Robot Dreams Or Human Nightmares?

By Rob Krakoff
Reviewed by Harriet Hart



Yuval Noah Harari, a professor at the Hebrew University of Jerusalem, has written a bestseller titled Sapiens, a widely celebrated work of non-fiction championed by the likes of Mark Zuckerberg, Bill Gates and Barack Obama, and translated into 40 languages. In it the historian predicts a future for humanity in which we have created networked artificial intelligence with a far greater capacity for reason than our own. 

Local novelist R.M. Krakoff  just published a novel titled Robot Dreams, depicting that future world in a more accessible form than Harari’s 800-page tome. Krakoff sets the stage by telling us that “as governments fell and society transformed in the last century, science continued to march toward ever more sophisticated AI…

From the beginning of technology’s fervor over AI development, there have been few governmental regulations…. Robotic inventions became a Wild West scientific adventure where machine automation seemed to supplant space exploration.” He describes a society in which robotics, intended to make human lives easier, healthier, happier, longer and kinder became more self-aware and ambitious and are no longer content just to serve.

Inhabiting this brave new world of 2101 is an interesting cast of characters including Andre, the likeable android protagonist, and Barbara Manning, a human mercenary and killing “machine” who Andre hires to track down his kidnapped human owner, Clem Wellman, and the carbon –based villains who are holding him prisoner.

Krakoff’s greatest strength is his visual imagination. The book would make an excellent adventure film with confrontational scenes occurring in various exotic locations. The plot keeps Andre on the move and includes conflict and tension. The dialogue is lively, the characters speak as we would expect them to: “I’m toast, Andre. Don’t waste the effort. Just do me two favors. Kill this sonofabitch and when you get the time, call Alexander Joseph and tell him that I loved him…” (Wounded hit woman Barbara.)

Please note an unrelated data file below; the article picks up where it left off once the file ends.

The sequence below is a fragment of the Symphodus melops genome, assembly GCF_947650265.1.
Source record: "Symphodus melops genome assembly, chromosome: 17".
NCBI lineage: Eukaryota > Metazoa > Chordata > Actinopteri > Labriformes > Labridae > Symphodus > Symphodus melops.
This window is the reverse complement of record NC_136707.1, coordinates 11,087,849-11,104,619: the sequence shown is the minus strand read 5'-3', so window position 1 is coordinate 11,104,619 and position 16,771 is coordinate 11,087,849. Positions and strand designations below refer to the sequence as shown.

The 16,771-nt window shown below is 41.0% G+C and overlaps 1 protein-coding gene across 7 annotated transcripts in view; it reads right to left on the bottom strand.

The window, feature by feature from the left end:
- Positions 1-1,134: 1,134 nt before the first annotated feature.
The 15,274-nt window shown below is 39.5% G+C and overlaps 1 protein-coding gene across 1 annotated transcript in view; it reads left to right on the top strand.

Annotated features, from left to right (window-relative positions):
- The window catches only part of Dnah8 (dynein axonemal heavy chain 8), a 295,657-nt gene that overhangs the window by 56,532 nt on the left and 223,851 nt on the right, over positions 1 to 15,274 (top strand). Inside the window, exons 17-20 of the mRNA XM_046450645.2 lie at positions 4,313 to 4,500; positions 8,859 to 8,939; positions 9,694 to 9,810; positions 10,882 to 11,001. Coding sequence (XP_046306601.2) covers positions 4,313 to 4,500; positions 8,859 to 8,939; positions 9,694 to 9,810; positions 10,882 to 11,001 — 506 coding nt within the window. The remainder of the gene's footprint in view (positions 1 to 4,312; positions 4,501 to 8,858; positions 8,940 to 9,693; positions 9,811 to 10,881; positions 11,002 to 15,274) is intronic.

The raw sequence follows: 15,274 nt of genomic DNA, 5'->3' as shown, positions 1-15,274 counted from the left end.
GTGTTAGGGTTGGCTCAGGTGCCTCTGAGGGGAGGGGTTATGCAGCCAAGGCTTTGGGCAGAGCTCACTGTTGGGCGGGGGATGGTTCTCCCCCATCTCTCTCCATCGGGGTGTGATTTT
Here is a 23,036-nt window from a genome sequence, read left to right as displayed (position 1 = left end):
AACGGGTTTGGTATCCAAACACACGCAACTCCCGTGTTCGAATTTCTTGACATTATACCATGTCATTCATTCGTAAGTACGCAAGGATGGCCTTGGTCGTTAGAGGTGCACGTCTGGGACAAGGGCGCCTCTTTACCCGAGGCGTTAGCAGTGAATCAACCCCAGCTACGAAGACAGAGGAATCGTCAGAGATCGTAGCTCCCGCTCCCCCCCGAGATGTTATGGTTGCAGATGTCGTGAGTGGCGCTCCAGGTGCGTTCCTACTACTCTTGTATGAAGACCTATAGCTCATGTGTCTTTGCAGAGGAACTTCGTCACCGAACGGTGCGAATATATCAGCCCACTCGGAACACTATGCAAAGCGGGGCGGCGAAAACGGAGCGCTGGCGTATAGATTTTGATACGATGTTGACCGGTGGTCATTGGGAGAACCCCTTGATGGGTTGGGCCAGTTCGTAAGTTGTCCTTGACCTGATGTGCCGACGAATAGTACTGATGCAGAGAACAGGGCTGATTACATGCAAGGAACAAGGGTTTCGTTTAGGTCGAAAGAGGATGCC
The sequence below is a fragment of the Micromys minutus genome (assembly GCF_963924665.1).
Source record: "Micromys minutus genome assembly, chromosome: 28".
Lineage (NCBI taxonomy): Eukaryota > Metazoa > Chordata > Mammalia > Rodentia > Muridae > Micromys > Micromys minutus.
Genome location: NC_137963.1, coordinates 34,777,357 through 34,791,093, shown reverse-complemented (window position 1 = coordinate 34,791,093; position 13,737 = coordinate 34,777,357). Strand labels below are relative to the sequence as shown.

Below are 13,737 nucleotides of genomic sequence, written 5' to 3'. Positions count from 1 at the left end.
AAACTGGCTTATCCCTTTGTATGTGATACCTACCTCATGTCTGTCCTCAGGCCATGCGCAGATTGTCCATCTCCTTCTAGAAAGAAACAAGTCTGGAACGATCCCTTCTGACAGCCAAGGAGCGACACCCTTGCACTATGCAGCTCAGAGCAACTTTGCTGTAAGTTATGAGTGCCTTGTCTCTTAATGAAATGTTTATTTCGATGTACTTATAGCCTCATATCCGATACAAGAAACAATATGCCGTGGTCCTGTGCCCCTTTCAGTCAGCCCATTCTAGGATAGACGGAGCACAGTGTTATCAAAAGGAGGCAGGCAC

Like its predecessor, Dream Hackers, this novel has philosophical depth. It poses the question: What does it mean to be human in 2101?  Andre is a machine, built and programmed by humans, but he is evolving and slowly acquiring emotions, like anxiety over his future. He worries about being disassembled into his component mechanical parts. In other words, he fears annihilation. Andre behaves a whole lot better than many of the carbon-based characters in the novel, displaying loyalty, courage, and determination. At one point he asks himself, ‘”Am I really alive?” He has outgrown his original programming and now has self-awareness.

Krakoff has crafted a fast moving futuristic adventure story, which makes the reader stop and think, but it does have a couple of weaknesses. In his desire to create a future world the reader can readily inhabit, the author lapses into lecturing us through Andre, especially in the early chapters. And then, there’s his use of the present tense throughout. In Chapter 2, for example, he writes: “I increase my pace,” and “I call out to him” and “I kneel next to Brenda” and “I turn” and “I search”.  I found this annoying and wished he had used the more familiar past tense, which seems like nit- picking until you’ve spent an hour with it.

In Robot Dreams, human readers disinclined to tackle Harari’s 800 page Sapiens get the opportunity (in just 342 pages) to explore a future society where artificial intelligence has taken our jobs and stolen our sense of purpose. Today, we believe we master machines, but in the future they may master us. It’s worth thinking and reading about.


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